I can't say for other readers but due to the complex beauty of Mark's plot and theme I did often try to work out, before I was even half way, who was the wolf-man, who was the man-wolf, who was the unlucky woman in all of this and who indeed would turn into a one-eyed dude waiving a spear. But of course Mark wouldn't let it be that easy, at least not in the first half, as there are definitely more characters entwined than the previous two which did blurr things a bit. After the half way point I gave up guessing and started repeating the mantra 'it will all make sense in the end' which it did with some relief. An end which had the build-up of a hundred earthquakes and the eruptive force of a hundred volcanoes in drama, tension, horror and the most important aspect of all - death!
It's the way his writing grips you despite the gore, the misery, the pain and the horror, you can't not turn the next page to learn if anyone survived and it's why I read the second half in one sitting and didn't finish it till midnight.
Fans of the first two will definitely not be disappointed with this third episode and I amongst them will be scratching my head hard with puzzlement and excitement as to how Mark will follow this up; as this ending, although the prophecy was fulfilled, it did leave a few loose threads in his tapestry of cursed fate, that will bring fresh life and indeed blood, I hope, in his next book.

Available on Lord of Slaughter


Valkyrie's Song -

M.D. Lachlan's brooding and powerful tales of Vikings, Norse gods and werewolves have already won praise from, amongst others, Joe Abercrombie, Adam Roberts, Mike Carey and Chris Wooding.

With an original and terrifying take on magic, an ability to bring the Norse gods to vivid life on the page, a keen historical eye and a knack for fast-moving and brutally effective plots, M.D. Lachlan's series has won over critics, fellow authors and readers alike.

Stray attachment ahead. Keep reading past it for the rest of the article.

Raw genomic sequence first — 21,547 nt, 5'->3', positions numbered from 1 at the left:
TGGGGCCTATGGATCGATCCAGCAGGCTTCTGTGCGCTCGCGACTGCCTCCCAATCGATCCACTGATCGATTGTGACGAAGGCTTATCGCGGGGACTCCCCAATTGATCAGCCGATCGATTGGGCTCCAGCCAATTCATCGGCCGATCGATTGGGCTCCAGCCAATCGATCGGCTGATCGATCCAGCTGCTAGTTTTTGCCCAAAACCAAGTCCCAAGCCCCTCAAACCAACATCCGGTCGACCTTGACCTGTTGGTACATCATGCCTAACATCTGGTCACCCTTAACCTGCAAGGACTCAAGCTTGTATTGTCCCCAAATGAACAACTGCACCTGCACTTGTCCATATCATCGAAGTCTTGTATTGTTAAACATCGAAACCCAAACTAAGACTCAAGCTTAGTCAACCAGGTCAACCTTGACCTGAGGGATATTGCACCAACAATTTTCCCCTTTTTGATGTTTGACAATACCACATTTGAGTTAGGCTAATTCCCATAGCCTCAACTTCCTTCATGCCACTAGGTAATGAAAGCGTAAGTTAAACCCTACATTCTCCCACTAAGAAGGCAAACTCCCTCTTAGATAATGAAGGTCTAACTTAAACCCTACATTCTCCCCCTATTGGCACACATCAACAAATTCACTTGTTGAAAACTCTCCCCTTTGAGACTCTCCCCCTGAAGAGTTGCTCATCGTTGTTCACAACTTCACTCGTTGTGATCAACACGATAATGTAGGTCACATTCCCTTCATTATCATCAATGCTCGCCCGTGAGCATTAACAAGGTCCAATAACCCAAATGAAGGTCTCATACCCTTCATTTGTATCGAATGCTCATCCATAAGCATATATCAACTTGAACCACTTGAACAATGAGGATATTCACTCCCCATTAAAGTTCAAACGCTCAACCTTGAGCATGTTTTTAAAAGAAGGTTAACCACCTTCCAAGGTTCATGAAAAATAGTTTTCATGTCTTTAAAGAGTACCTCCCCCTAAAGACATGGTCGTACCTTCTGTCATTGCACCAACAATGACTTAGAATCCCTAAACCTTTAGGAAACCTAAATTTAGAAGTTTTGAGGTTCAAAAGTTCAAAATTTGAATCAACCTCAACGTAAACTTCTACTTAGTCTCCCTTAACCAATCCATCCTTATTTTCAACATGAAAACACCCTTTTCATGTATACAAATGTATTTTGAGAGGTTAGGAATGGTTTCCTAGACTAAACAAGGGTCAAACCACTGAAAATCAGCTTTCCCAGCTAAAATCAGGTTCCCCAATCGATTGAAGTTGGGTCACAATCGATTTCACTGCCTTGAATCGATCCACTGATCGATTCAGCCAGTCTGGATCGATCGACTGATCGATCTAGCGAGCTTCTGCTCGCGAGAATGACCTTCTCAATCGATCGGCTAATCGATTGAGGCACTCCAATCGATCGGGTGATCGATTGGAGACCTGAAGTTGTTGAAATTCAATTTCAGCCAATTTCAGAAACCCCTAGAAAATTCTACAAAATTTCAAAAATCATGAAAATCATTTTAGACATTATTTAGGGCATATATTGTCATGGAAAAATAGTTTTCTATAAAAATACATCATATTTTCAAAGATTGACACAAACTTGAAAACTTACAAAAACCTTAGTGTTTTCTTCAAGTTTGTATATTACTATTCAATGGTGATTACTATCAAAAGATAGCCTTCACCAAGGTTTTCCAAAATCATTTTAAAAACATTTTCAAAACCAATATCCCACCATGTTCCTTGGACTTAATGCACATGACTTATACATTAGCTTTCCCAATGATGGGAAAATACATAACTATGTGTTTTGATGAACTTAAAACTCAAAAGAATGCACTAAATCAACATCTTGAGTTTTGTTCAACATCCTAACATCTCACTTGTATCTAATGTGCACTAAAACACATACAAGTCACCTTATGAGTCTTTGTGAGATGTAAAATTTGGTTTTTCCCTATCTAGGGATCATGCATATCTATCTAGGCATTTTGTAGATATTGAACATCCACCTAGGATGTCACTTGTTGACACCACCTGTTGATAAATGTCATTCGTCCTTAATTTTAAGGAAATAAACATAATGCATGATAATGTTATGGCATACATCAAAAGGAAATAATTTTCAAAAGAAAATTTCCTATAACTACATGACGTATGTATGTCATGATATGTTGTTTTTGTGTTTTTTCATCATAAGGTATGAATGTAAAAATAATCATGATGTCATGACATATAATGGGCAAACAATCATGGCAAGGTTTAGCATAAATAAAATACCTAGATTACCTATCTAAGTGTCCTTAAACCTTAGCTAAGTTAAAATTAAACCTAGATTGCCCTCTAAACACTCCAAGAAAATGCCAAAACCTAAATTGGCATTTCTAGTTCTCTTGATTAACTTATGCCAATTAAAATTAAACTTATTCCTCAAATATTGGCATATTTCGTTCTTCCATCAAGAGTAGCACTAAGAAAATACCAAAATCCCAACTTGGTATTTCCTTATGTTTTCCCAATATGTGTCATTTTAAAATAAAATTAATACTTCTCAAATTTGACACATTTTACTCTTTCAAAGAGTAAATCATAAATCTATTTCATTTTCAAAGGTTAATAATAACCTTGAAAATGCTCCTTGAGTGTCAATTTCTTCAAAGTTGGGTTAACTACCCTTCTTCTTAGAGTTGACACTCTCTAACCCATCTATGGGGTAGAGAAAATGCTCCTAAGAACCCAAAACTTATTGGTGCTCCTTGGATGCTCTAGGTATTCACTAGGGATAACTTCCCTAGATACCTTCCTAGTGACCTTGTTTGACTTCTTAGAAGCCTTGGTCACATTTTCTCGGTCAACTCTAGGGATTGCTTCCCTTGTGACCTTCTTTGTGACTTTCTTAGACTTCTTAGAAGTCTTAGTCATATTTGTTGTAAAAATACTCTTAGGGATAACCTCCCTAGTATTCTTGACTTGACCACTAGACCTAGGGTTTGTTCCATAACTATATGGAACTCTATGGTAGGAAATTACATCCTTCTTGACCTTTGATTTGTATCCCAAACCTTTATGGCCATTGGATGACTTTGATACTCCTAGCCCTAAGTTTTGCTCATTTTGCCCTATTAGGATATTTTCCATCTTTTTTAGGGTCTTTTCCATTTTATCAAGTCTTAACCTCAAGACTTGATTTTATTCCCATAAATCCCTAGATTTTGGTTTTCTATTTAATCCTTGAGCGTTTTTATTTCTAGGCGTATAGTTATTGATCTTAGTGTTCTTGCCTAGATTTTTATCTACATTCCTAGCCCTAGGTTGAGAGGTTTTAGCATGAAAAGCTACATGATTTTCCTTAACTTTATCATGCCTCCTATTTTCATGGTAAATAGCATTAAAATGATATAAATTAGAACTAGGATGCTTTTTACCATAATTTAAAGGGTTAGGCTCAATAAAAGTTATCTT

VALKYRIE'S SONG moves the action to Norman England and the Harrowing of the North. An immortal wolf and an immortal woman are on the run, fighting for their lives. They carry a magic within them, runes which flare with power when brought together. But others hold runes of their own, and the runes desire to be united.

And when they are, Ragnarok will come.

Available on Valkyries Song

Rebecca's Review:

A deliciously gory, grim and gripping dark Norse fantasy set in the bloodiest era of English history. The overall tone may be black but it makes the characters shine like stars and the danger sizzle with tension. Compared to the previous 3 books I would say this is my favourite due to the focus on the simple yet the savage cost of survival. Whether it is with or without the magic of runes. It is also a closer and more intimate maybe even sympathetic look at the character that is Wolf-Cursed. Yet the story also cunningly causes the Reader to will the fate of the gods to be fulfilled as I personally didn't want the true Villain (not the one you may think of during reading) to succeed for it would be worse for the wolf.
Certainly looking forward to seeing which historical turmoil this grim saga continues to unravel...

About Rebecca
Want to adventure throught the lands of the Vikings? The height of the Vikings is an amazing period of time and there is a lot of great fiction that is based on historical facts from that period and place. Rebecca Wilson has written a guide to the genre and to some of the best works in the genre.

If you are fascinated by the subject of Vikings you should check out her blog at:

You can follow her on Twitter @soulchaserbecky.